NSA Shares Vulnerability Discovered In Microsoft Windows 10 And Server Platforms

Exploit Bypasses Trust Validation Process; Patch Released

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Jeff Orr

NSA Discovers Vulnerability

The U.S. National Security Agency (NSA) took the unusual step of disclosing a vulnerability it discovered in the Microsoft Windows 10 and Windows Server 2016/2019 software environments. Microsoft has contemporaneously released a patch to address the concern.

A critical vulnerability (known as CVE-2020-0601) was identified in the cryptographic functionality of the Windows platform.

According to the NSA brief, the certificate validation vulnerability allows an attacker to undermine how Windows verifies cryptographic trust and can enable remote code execution. The vulnerability affects Windows 10 and Windows Server 2016/2019 as well as applications that rely on Windows for trust functionality.

Exploitation of the vulnerability allows attackers to defeat trusted network connections and deliver executable code while appearing as legitimately trusted entities. Examples where validation of trust may be impacted include: HTTPS connections, signed files and emails, and signed executable code launched as user-mode processes.

The signing process is like a stamp of approval within the Windows trust environment. This vulnerability throws signing into doubt. Fortunately, Microsoft has a patch for the affected platforms.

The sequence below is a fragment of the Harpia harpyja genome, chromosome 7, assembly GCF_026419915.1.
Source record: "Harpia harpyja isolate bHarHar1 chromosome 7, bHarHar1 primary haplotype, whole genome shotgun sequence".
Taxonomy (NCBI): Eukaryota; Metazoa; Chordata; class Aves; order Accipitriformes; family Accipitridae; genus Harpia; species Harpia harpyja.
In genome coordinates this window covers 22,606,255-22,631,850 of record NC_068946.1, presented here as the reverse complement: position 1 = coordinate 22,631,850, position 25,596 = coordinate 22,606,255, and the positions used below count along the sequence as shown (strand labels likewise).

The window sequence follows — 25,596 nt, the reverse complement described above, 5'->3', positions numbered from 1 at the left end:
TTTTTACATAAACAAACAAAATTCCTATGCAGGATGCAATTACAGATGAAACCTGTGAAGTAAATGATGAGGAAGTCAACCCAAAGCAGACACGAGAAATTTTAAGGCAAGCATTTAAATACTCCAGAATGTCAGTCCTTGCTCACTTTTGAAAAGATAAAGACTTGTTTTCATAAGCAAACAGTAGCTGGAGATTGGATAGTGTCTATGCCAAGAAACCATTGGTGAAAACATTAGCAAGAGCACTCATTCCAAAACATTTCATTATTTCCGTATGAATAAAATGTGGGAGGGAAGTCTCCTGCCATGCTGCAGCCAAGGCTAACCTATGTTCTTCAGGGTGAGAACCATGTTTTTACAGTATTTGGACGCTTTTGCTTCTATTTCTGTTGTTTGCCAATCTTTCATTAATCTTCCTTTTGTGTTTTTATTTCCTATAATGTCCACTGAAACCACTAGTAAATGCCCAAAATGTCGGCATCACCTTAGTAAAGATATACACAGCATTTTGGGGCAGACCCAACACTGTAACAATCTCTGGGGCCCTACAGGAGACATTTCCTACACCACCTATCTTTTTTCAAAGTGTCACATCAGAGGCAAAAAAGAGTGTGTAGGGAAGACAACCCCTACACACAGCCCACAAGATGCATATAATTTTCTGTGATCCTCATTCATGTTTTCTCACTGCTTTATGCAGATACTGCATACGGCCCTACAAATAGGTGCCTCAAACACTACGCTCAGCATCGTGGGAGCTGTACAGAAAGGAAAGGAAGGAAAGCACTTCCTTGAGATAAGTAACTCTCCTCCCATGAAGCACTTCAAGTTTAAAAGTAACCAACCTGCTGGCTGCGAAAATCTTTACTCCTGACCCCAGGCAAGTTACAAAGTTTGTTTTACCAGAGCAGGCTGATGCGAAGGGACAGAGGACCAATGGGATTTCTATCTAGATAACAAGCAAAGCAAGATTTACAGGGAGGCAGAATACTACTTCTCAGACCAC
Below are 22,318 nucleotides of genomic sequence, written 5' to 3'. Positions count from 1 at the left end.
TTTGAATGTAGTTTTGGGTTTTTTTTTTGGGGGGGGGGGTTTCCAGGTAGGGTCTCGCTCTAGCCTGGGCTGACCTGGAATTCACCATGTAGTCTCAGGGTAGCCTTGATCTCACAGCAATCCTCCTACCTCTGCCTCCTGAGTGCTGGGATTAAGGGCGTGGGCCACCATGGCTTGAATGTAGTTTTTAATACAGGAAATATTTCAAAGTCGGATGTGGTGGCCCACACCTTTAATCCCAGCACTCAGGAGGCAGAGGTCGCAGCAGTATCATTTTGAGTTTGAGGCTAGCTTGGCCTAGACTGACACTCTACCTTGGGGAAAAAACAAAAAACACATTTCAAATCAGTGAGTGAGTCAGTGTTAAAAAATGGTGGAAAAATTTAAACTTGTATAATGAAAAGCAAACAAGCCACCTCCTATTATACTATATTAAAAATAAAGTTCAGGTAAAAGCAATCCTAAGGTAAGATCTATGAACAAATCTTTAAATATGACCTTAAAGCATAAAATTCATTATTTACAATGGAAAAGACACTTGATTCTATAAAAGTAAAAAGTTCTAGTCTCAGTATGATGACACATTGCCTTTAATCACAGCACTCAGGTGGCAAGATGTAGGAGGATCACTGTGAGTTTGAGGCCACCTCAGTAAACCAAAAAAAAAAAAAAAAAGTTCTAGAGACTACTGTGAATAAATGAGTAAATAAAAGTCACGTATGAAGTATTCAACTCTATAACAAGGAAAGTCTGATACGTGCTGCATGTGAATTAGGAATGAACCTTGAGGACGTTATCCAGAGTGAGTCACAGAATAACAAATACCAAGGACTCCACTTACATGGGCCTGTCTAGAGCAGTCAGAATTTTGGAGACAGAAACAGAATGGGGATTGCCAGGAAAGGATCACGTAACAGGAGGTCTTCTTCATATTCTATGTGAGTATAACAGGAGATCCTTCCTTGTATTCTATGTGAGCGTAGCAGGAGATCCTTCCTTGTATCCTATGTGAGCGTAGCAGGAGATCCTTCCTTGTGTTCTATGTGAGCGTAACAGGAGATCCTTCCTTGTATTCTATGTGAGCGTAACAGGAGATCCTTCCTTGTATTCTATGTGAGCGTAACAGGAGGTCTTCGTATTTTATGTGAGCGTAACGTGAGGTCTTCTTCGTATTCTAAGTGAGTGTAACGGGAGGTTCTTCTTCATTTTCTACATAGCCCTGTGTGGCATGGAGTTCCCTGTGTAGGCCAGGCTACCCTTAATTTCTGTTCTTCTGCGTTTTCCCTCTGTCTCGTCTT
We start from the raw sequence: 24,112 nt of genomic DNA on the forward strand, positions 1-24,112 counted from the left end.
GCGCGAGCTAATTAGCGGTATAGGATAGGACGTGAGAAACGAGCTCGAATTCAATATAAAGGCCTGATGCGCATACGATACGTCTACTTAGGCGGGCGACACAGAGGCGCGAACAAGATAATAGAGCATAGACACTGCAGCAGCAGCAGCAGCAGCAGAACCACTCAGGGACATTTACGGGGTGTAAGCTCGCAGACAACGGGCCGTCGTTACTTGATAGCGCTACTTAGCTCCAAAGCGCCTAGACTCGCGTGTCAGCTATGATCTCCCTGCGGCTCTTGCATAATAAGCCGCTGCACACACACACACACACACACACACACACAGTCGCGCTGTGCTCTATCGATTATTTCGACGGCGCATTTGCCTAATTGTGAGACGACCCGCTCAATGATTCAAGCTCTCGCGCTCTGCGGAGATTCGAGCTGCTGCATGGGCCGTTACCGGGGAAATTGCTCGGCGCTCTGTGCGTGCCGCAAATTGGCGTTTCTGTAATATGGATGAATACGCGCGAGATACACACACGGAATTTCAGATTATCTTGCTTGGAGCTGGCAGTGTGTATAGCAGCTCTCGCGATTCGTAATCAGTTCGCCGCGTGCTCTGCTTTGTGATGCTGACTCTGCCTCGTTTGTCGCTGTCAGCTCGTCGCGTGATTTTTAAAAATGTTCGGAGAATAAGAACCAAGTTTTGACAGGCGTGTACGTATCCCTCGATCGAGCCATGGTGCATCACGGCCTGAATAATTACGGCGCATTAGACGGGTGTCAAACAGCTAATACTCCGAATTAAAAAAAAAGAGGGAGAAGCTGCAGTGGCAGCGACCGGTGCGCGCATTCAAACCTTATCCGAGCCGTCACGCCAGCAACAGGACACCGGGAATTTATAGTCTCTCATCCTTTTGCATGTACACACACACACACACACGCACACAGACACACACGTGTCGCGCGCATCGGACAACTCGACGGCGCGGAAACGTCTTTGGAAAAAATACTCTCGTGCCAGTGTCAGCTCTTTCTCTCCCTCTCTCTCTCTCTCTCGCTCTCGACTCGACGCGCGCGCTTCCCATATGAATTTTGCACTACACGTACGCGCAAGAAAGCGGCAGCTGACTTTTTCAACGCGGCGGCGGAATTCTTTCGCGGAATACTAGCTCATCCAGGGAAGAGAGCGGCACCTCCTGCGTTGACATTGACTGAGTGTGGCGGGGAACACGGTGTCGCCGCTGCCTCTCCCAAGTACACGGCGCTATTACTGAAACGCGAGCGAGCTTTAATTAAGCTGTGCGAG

See Related: Task Force 7 Radio: Former NSA Officer Talks Dangers Of Information Ops

Windows: The De Facto Standard For Enterprise OS

No doubt that Windows is a dominant OS platform for the enterprise and the number of organizations impacted by this vulnerability is significant. In September 2019, Microsoft Corporate Vice President of Modern Life & Devices Yusuf Mehdi revealed its installed base. “#Windows10 is on more than 900M devices! Thanks to our customers, we added more new Windows 10 devices in the last 12 months than ever before,” Mehdi tweeted.

During Fall 2018, Microsoft officials said that more than half of all Windows enterprise devices were running Windows 10, with the other half running some older version of Windows, primarily Windows 7. With the sunset now concluding on support for Windows 7, organizations have been working diligently to migrate to the Windows 10 environment.

See Related: Enterprise Security Leaders Prepare For Nation State Cyber Attacks

A New Chapter For NSA Handling Of Cyber Vulnerabilities

On a call with media, Anne Neuberger, head of the NSA's Cybersecurity Directorate said, “[We are] recommending that network owners expedite implementation of the patch immediately as we will also be doing. When we identified a broad cryptographic vulnerability like this we quickly turned to work with the company to ensure that they could mitigate it.”

In 2017, a Windows vulnerability known to the NSA was not disclosed upfront and the agency is known to have exploited it for as many as five years. The tool developed for the exploit, known as Eternal Blue, was leaked by a hacker group and became widely adopted by individuals and nation-states to attack unpatched Windows systems.

The NSA faced further criticism over the years for its practice of hoarding vulnerabilities for its own exploitation. Most security researchers reach out to vendors and developers so issues can be fixed. The timely disclosure of this vulnerability is part of the agency’s effort to share security incidents without itself exploiting the weakness first for intelligence purposes.

See Related: Task Force 7 Radio: Baltimore Blames NSA For Ransomware Attack